Flu Deaths Highest on Record

Last influenza season was the deadliest in San Diego since the County began tracking the disease.

Seventy people died due to complications from the flu, the highest number ever recorded by the County Health and Human Services Agency (HHSA). That is five more deaths than the previous year and 12 more than the number of flu fatalities reported during the H1N1 Pandemic in the 2009-2010 flu season.

Although the majority of individuals who die from influenza are adults with pre-existing medical conditions, their deaths serve as a strong reminder for people to get vaccinated every year.

“Influenza can be deadly. Everyone six months and older should get a flu shot,” said Eric McDonald, M.D., M.P.H., medical director of the HHSA Epidemiology and Immunization Services Branch. “It takes two weeks for immunity to develop. Get yours now before the flu starts to spread.”

Community members joined McDonald and other health officials at a flu vaccination clinic today in Encanto. The eleventh annual event was organized by HHSA, the San Diego Immunization Coalition, AARP, and the San Diego Black Nurses Association to kick off the County’s annual influenza vaccination campaign, part of the County’s Live Well San Diego initiative.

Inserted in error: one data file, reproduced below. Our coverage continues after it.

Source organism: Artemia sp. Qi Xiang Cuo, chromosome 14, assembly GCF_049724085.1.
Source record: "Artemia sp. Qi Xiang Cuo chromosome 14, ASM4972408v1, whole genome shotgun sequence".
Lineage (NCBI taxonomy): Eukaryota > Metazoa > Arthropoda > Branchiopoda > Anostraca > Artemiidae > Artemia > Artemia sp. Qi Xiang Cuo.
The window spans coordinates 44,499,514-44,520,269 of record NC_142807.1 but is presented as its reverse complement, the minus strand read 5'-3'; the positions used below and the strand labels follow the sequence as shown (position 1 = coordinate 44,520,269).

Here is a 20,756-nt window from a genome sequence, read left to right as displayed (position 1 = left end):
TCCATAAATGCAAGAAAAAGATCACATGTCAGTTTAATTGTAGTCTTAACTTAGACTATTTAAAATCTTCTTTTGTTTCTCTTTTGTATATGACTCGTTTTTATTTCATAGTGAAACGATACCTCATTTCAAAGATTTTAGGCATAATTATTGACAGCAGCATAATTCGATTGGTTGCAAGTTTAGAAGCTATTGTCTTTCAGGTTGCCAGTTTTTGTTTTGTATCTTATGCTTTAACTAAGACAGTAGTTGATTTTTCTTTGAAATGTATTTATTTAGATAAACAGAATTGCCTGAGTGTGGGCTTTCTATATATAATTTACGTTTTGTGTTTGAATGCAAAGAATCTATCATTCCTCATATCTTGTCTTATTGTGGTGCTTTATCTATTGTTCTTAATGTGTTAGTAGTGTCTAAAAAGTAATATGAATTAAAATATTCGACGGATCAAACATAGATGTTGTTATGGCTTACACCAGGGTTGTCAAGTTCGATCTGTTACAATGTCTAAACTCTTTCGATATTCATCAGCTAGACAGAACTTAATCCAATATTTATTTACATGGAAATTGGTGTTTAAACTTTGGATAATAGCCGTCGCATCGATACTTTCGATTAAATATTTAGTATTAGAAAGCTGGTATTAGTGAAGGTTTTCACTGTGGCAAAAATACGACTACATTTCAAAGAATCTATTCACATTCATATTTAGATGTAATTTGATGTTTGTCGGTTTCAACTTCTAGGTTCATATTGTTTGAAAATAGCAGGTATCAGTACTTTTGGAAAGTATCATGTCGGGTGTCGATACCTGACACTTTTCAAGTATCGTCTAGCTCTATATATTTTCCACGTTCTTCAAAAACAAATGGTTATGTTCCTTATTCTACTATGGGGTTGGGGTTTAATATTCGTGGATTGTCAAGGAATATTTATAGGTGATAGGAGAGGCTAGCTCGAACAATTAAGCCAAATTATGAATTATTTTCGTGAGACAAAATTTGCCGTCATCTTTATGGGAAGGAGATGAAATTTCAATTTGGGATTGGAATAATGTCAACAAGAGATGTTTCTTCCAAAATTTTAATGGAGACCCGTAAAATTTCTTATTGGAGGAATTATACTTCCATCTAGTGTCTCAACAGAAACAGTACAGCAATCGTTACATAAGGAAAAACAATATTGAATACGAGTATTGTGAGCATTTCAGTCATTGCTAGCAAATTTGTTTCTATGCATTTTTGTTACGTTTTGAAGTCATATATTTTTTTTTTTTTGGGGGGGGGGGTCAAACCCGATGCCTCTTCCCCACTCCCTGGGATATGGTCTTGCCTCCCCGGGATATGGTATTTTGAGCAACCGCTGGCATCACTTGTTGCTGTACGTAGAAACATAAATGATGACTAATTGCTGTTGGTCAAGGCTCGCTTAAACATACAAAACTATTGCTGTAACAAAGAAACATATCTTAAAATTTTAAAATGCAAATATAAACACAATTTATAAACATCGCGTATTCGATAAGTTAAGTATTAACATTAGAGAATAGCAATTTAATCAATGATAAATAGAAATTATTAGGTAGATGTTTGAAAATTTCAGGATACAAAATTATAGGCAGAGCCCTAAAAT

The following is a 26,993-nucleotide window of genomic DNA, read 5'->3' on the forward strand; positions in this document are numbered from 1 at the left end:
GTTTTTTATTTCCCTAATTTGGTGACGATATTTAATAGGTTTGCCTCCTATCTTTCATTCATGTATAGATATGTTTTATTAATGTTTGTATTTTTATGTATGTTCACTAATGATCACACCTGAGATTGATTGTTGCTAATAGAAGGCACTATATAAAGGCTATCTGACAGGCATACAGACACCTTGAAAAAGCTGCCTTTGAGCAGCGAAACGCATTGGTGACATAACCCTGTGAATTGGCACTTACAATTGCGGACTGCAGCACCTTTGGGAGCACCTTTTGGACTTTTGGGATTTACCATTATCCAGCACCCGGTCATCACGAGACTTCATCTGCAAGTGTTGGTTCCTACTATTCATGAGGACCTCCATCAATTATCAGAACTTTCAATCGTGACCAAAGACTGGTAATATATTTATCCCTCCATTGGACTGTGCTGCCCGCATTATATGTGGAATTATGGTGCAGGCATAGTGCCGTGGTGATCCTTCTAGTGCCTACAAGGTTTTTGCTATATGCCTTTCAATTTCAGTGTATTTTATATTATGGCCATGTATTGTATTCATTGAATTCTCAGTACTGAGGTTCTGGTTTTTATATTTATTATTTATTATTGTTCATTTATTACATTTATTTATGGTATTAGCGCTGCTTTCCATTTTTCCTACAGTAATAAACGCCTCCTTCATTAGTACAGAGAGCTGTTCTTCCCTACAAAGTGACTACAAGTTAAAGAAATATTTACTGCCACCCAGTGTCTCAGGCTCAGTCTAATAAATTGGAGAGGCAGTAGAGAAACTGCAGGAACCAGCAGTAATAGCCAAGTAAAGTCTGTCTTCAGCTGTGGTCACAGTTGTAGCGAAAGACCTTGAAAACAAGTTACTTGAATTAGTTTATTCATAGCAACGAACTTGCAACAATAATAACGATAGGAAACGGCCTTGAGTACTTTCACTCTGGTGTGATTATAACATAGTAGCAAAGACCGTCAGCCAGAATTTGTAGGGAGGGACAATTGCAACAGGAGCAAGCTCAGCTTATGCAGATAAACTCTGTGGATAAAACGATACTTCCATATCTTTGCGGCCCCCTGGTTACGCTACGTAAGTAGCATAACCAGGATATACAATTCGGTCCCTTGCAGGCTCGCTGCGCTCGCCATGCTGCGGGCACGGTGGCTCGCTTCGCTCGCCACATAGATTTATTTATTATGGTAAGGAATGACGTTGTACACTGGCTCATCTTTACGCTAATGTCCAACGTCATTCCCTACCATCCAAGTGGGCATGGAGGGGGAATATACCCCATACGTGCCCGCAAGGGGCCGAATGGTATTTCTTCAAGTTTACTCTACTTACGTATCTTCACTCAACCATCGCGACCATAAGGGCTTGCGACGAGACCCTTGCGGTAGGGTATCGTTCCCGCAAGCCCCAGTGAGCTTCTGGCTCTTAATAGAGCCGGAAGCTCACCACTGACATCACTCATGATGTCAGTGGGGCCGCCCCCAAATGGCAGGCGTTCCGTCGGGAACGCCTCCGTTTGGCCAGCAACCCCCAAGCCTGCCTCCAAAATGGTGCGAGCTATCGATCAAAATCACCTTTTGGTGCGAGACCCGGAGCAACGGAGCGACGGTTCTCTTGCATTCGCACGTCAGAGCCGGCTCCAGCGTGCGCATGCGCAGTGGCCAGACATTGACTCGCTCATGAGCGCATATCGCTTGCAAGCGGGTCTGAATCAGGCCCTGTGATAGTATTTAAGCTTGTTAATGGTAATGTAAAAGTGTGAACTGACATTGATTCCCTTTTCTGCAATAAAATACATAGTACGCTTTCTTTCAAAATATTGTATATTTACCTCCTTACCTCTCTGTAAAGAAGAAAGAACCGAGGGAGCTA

Vaccination is especially important for people who are at high risk of developing serious complications from influenza. They include:

  • People with chronic medical conditions like asthma, diabetes and lung disease, even if your symptoms are under control
  • Pregnant women
  • People 65 years and older
  • People who live with or care for others who are at higher risk

“A flu shot can keep you from getting sick but it also protects those around you,” said Mark Sawyer, M.D., medical director of the San Diego Immunization Partnership and a member of the San Diego Immunization Coalition. “The vaccine is safe and effective. Millions of people get a flu shot every year and you should, too.”

This season’s vaccine covers the same strains of influenza as last year because these are the strains that have been circulating in countries around the world. The Centers for Disease Control and Prevention (CDC) estimates that 151 to 159 million doses of flu vaccine will be available this season.

 “Getting a flu shot every year is important because the vaccine effectiveness declines over time,” said Wilma Wooten, M.D., M.P.H., County public health officer. “The best way to protect against the flu is to get vaccinated each year.”

The influenza vaccine is available throughout San Diego County at doctors’ offices, retail pharmacies and County public health centers for people with no medical insurance. Visit or call 2-1-1 San Diego to find a list of County locations.

José A. Álvarez is a communications specialist with the County of San Diego Communications Office. Contact